Last December, a sinkhole opened up in the town of Fraser, MI—on Christmas Eve, no less. The cause was a broken 11-foot-diameter sewer pipe located 55 feet underground. The hole eventually measured 250 by 100 feet, causing nearly two dozen homes to be temporarily evacuated. A few are damaged so badly as to be considered lost causes.
The sinkhole is just a chapter in an ongoing story, however. The city of Fraser and the Clinton River watershed generally have had sewer and stormwater problems for quite some time. The region has a combined sewer system; even before the burst pipe that caused the sinkhole, there were occasional combined sewer overflows and backups of sewage into homes and basements. When the sinkhole opened in December, officials deliberately dumped raw sewage to the river to prevent homes from flooding, although they say that was an emergency measure they try extremely hard to avoid. But the larger problem is that the entire system needs an upgrade. Another sinkhole appeared just over a decade ago, and several leaking sewer lines have been found.
Pre-conference workshops Repairing Entrenched, Incised, and Degraded (Urbanized) Streams – Techniques and Case Studies Monday August 28, 2017 and BMP Selection to Improve Your Watershed Monday August 28, 2017. You may register for these without also registering for the annual conference. Download the StormCon Conference Program here.
It’s a frustrating situation for the city and for the Clinton River Watershed Council, which have seen the river transform from the most polluted in the state in the 1970s—there were virtually no fish, and people were warned not to come into contact with the water—to a much improved waterway with trout swimming in it and boaters venturing onto it. Locals attribute the improvement to changes brought about by the Clean Water Act.
The repair bill for the sinkhole that opened in December—shutting down the busy 15 Mile Road—and the associated expenses could run into the tens of millions of dollars, as did repairs for the sinkhole along that same road in 2004. In the meantime, city officials are babying the system along. For example, they cautioned people to limit toilet flushing during the Super Bowl to avoid unnecessary burden on the sewers. They keep a watchful eye on the system during storms, when stormwater runoff inundates it, and are exploring disconnect measures such as encouraging the use of rain barrels to capture roof runoff.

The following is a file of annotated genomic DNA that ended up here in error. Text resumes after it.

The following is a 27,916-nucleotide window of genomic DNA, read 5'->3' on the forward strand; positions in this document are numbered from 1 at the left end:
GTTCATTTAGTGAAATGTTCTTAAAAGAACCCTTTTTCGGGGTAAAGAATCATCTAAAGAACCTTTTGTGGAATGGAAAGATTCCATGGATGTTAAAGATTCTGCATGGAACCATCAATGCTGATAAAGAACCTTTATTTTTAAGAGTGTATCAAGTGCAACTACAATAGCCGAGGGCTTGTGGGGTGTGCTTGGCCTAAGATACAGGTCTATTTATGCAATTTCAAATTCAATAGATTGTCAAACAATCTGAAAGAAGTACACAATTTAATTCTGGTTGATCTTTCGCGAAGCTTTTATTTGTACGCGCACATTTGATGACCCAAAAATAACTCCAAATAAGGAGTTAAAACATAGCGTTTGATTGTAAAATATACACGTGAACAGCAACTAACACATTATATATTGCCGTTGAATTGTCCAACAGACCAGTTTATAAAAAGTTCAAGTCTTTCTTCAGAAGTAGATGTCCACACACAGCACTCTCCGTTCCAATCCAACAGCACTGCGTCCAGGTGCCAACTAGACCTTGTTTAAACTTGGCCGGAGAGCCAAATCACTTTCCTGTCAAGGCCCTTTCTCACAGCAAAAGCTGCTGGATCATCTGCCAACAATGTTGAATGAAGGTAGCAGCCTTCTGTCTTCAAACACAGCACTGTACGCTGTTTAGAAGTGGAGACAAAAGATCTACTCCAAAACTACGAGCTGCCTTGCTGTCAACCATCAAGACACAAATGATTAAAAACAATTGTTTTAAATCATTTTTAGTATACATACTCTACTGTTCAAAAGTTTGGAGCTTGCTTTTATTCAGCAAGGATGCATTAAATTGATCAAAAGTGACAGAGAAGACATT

Here, as everywhere, infrastructure funding is hard to come by, especially for upgrading underground pipes that no one ever sees—at least, not until the ground around them literally collapses. The public works commissioner for Macomb County notes that people complain about potholes every day, but it takes a disaster to make them think about drainage systems and sewer pipes.
On Thursday, March 9, the American Society of Civil Engineers will release its latest report card on America’s infrastructure. The last one, in 2013, gave us an overall grade of D+. The very generalized report card is a way to get people thinking and talking about infrastructure issues. What else works? Have there been dramatic events—sinkholes? floods?—in your community that have focused people’s attention on the problem?